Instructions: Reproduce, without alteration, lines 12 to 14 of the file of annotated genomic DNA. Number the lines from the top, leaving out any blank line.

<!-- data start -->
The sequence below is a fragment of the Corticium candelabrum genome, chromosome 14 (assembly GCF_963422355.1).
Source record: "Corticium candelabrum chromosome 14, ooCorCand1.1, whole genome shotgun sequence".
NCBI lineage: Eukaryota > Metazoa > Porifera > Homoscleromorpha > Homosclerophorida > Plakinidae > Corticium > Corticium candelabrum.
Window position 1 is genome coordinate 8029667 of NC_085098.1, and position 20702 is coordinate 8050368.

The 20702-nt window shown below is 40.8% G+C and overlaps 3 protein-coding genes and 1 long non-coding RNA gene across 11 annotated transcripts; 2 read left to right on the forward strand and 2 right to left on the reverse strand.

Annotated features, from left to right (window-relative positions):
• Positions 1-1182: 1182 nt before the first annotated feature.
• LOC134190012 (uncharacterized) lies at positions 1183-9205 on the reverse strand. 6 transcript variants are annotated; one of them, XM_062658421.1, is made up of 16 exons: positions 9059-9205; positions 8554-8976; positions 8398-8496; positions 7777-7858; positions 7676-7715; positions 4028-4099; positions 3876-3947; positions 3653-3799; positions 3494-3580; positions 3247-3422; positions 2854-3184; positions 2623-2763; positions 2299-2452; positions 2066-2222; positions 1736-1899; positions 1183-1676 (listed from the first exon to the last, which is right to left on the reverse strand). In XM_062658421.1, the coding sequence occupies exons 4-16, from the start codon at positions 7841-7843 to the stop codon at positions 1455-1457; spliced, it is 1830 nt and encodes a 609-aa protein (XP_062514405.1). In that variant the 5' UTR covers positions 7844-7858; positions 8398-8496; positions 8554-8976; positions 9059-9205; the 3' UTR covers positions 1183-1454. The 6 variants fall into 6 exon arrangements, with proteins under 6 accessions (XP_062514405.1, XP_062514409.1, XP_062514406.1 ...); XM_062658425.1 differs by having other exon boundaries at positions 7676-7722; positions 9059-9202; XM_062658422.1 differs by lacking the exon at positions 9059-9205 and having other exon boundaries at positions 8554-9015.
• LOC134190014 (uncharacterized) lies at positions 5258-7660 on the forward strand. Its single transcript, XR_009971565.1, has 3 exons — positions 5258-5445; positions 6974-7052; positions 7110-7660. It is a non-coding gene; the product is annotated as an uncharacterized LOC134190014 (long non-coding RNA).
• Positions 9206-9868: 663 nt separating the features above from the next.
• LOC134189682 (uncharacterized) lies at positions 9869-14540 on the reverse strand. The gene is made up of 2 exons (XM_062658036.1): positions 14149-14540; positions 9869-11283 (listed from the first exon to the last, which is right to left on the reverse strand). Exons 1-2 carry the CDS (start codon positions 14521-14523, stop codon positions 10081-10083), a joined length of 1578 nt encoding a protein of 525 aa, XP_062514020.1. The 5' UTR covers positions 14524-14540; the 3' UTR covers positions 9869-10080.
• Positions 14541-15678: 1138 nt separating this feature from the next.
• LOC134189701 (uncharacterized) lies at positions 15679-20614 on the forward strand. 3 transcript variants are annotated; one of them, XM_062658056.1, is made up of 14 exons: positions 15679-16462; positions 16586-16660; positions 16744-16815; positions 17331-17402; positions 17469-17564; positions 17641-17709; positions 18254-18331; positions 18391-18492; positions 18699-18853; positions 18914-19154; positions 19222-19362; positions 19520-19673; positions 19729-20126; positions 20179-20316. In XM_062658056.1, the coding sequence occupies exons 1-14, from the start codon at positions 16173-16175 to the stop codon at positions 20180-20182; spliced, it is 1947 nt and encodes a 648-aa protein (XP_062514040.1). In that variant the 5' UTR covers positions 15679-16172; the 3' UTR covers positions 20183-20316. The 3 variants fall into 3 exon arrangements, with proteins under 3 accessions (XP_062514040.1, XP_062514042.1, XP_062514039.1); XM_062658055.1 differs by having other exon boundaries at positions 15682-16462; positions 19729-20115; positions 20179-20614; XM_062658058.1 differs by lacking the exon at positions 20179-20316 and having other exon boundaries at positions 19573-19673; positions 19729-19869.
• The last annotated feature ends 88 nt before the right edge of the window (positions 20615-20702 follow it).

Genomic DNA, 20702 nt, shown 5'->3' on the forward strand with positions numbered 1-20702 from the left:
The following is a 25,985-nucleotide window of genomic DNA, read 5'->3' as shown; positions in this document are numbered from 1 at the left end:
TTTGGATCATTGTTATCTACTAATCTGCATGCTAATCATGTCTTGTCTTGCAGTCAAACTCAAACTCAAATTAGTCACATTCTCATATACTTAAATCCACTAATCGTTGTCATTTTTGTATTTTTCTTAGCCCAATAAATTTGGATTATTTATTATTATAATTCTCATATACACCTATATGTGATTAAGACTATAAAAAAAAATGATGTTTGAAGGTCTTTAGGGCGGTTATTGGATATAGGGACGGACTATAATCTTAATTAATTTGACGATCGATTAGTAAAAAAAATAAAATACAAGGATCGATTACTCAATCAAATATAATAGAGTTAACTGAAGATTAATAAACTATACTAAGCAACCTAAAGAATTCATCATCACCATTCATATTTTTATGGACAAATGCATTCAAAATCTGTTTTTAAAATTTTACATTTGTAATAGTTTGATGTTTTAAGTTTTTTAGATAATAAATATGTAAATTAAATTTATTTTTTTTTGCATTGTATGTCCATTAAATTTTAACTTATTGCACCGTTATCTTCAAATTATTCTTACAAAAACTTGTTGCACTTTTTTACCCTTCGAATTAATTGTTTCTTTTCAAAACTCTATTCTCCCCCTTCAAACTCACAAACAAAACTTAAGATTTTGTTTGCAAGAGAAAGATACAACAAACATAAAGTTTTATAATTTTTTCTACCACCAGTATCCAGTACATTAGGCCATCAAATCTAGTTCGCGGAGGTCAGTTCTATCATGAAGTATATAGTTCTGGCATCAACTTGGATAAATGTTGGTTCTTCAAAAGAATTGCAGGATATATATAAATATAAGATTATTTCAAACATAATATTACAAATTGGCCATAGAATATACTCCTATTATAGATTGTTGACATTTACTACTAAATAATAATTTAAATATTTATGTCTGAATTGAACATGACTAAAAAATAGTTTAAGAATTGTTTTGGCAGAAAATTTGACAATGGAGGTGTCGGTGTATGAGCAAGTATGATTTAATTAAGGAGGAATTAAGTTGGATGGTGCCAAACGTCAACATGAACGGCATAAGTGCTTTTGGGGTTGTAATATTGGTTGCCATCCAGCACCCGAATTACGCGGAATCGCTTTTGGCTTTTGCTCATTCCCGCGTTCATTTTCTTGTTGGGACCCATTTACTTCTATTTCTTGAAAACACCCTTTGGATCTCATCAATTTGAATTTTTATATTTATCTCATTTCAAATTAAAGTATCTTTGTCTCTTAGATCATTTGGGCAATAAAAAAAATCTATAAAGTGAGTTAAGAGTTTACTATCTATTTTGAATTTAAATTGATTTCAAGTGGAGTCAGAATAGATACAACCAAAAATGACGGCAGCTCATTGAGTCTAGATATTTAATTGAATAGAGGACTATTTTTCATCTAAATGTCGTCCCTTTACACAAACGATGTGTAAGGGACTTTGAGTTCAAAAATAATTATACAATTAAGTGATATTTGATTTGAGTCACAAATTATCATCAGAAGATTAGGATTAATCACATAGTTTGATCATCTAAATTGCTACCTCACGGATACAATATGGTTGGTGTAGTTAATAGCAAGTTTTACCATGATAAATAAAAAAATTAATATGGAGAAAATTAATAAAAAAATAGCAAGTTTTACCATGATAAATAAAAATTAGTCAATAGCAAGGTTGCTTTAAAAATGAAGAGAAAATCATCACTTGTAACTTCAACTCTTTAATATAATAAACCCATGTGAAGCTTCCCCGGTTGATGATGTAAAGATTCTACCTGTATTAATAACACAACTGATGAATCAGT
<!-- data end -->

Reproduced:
• Positions 14541-15678: 1138 nt separating this feature from the next.
• LOC134189701 (uncharacterized) lies at positions 15679-20614 on the forward strand. 3 transcript variants are annotated; one of them, XM_062658056.1, is made up of 14 exons: positions 15679-16462; positions 16586-16660; positions 16744-16815; positions 17331-17402; positions 17469-17564; positions 17641-17709; positions 18254-18331; positions 18391-18492; positions 18699-18853; positions 18914-19154; positions 19222-19362; positions 19520-19673; positions 19729-20126; positions 20179-20316. In XM_062658056.1, the coding sequence occupies exons 1-14, from the start codon at positions 16173-16175 to the stop codon at positions 20180-20182; spliced, it is 1947 nt and encodes a 648-aa protein (XP_062514040.1). In that variant the 5' UTR covers positions 15679-16172; the 3' UTR covers positions 20183-20316. The 3 variants fall into 3 exon arrangements, with proteins under 3 accessions (XP_062514040.1, XP_062514042.1, XP_062514039.1); XM_062658055.1 differs by having other exon boundaries at positions 15682-16462; positions 19729-20115; positions 20179-20614; XM_062658058.1 differs by lacking the exon at positions 20179-20316 and having other exon boundaries at positions 19573-19673; positions 19729-19869.
• The last annotated feature ends 88 nt before the right edge of the window (positions 20615-20702 follow it).